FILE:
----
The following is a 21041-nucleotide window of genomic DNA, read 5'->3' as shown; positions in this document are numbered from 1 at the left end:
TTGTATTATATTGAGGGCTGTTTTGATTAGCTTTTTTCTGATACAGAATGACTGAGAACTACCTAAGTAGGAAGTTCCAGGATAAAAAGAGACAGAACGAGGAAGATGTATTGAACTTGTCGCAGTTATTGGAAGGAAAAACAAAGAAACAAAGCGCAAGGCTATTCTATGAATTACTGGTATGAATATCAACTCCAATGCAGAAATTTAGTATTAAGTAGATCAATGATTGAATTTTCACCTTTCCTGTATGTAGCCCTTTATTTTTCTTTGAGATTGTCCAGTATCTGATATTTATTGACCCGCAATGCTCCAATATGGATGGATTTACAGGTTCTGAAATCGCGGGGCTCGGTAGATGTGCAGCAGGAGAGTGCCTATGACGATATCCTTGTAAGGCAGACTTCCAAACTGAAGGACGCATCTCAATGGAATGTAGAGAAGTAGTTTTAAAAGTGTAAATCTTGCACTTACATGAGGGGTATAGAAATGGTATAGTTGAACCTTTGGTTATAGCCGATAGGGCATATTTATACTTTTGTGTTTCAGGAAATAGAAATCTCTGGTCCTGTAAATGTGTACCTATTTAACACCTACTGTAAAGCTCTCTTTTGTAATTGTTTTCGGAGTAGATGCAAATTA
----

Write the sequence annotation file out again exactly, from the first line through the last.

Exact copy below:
The following is a 21041-nucleotide window of genomic DNA, read 5'->3' as shown; positions in this document are numbered from 1 at the left end:
TTGTATTATATTGAGGGCTGTTTTGATTAGCTTTTTTCTGATACAGAATGACTGAGAACTACCTAAGTAGGAAGTTCCAGGATAAAAAGAGACAGAACGAGGAAGATGTATTGAACTTGTCGCAGTTATTGGAAGGAAAAACAAAGAAACAAAGCGCAAGGCTATTCTATGAATTACTGGTATGAATATCAACTCCAATGCAGAAATTTAGTATTAAGTAGATCAATGATTGAATTTTCACCTTTCCTGTATGTAGCCCTTTATTTTTCTTTGAGATTGTCCAGTATCTGATATTTATTGACCCGCAATGCTCCAATATGGATGGATTTACAGGTTCTGAAATCGCGGGGCTCGGTAGATGTGCAGCAGGAGAGTGCCTATGACGATATCCTTGTAAGGCAGACTTCCAAACTGAAGGACGCATCTCAATGGAATGTAGAGAAGTAGTTTTAAAAGTGTAAATCTTGCACTTACATGAGGGGTATAGAAATGGTATAGTTGAACCTTTGGTTATAGCCGATAGGGCATATTTATACTTTTGTGTTTCAGGAAATAGAAATCTCTGGTCCTGTAAATGTGTACCTATTTAACACCTACTGTAAAGCTCTCTTTTGTAATTGTTTTCGGAGTAGATGCAAATTA